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What is a Plant Pandemic and When is it Coming?

Cornelia Poku
Cornelia Poku
March 3, 2022

What is a plant pandemic?

“Plant pandemic” is the newer mainstream term for a problem that has plagued society forever—our crops are just as susceptible to disease as we are.

The infamous Irish potato famine is a historical plant pandemic that may ring a bell for many. In the mid 1800’s a pathogen called Phytophthora infestans ravaged potatoes, a singular staple crop of that time. Estimates show as many as one million people died from hunger, and others became refugees seeking work and food in other parts of Europe.

Ireland recovered, but many societies today continue to subsist on just a handful of core crops leaving them just as vulnerable to economically crippling and life-threatening plant diseases.

When is the next plant pandemic coming?

There’s no confident way to know the exact date the next plant pandemic will arrive. Farmers and researchers are always keeping an eye out. Vermin and bacteria tend to thrive in warmer temperatures which means climate change is a factor in disease spread.

We are already seeing signs of this devastation in Central African communities that rely on cassava and South American communities that rely on bananas. We’re even seeing the problem in Florida where citrus tree farmers are facing mass financial devastation from citrus greening.

What can we do about plant pandemics?

Addressing climate change and growing more resilient breeds of crops will help stave off the next plant pandemic. Work is being done on both accords to help.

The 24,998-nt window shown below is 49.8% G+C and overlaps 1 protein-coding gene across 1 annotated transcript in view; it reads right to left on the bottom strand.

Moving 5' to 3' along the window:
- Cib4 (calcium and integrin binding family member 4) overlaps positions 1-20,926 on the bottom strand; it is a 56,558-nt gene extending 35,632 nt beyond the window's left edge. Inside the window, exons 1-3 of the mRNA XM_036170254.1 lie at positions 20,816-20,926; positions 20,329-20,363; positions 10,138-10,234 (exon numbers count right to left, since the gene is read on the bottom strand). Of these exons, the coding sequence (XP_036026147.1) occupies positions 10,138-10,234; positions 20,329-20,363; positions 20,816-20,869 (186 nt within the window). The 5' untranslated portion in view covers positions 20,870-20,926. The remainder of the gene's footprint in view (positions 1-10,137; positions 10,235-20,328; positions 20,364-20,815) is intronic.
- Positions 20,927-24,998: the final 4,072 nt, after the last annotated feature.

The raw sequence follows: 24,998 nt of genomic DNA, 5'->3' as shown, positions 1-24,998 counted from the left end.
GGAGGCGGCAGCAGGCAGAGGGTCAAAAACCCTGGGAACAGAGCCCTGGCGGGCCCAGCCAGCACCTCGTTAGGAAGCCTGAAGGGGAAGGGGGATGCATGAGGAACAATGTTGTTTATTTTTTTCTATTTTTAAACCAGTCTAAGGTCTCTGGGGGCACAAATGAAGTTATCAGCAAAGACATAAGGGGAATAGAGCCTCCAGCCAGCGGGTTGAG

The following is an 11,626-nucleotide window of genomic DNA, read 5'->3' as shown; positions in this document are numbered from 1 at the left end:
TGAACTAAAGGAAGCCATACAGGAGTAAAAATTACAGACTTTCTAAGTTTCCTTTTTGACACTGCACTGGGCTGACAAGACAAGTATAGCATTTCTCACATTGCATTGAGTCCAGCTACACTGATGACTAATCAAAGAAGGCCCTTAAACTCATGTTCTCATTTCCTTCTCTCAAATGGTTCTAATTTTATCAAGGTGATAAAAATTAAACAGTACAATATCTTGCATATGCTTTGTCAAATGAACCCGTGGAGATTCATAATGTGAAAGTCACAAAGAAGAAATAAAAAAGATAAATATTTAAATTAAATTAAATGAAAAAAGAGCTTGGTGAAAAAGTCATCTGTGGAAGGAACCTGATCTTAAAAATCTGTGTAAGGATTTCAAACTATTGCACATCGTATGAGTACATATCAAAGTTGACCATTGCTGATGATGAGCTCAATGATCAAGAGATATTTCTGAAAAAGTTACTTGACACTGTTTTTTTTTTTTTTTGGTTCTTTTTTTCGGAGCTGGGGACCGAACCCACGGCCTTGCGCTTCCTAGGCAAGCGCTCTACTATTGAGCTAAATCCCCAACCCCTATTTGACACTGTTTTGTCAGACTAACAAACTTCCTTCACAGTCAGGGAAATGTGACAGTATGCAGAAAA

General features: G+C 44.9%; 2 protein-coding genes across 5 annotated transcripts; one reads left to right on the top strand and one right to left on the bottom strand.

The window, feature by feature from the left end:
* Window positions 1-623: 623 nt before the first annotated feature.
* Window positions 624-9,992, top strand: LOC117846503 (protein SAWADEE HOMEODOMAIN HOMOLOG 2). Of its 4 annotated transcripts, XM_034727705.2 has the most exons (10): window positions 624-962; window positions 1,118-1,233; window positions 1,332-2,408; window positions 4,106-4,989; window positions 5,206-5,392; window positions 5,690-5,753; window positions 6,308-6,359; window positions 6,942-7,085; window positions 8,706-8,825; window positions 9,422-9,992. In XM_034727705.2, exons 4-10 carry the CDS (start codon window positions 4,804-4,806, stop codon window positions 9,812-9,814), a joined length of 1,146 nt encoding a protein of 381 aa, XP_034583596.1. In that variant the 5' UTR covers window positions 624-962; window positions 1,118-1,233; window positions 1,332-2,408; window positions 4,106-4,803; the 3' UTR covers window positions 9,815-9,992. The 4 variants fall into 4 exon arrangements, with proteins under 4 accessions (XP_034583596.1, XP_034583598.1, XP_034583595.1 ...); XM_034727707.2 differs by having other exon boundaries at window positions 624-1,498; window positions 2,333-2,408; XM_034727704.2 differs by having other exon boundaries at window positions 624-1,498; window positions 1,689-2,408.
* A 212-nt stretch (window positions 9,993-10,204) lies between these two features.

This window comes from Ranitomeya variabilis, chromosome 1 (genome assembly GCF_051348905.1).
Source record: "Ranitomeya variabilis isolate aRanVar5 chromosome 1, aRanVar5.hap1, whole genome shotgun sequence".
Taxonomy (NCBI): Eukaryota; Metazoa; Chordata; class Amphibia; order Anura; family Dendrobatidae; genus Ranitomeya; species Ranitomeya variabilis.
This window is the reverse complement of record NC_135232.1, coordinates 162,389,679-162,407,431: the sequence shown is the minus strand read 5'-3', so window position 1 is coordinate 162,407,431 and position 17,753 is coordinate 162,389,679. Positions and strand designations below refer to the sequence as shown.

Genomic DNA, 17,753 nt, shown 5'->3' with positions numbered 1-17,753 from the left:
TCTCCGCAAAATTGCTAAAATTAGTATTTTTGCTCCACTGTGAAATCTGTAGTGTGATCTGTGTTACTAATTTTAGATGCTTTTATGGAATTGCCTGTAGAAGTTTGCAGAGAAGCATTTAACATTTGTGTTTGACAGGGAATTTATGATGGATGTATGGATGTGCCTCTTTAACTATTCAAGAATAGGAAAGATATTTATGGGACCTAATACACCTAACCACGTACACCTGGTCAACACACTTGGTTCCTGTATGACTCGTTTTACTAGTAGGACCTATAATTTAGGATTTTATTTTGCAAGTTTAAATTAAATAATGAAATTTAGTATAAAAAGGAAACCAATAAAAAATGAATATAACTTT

2Blades is a Foundation working to research and develop solutions to these crop diseases often through genetic engineering. They then provide that invaluable knowledge and technology to qualifying nonprofits and agencies at no cost.

As an example, 2Blades has been working on a tomato that is resistant to Bacterial Leaf Spot caused by Xanthomonas and bacterial wilt, caused by Ralstonia. Both are fatal to tomatoes. However, by introducing Bs2a gene from peppers—to the tomato’s genome, the tomatoes were actually able to resist disease!

This type of intervention will need to continue for our world to successfully combat the many parasites with their sights set on our foods. It’s up to government officials to recognize the incredible—and necessary—benefits of these technologies so they can be implemented as soon as possible without spending decades in bureaucratic holding patterns.

We are reaching the limits of what we can achieve with traditional breeding and advanced science is the only way to stave off the next plant pandemic.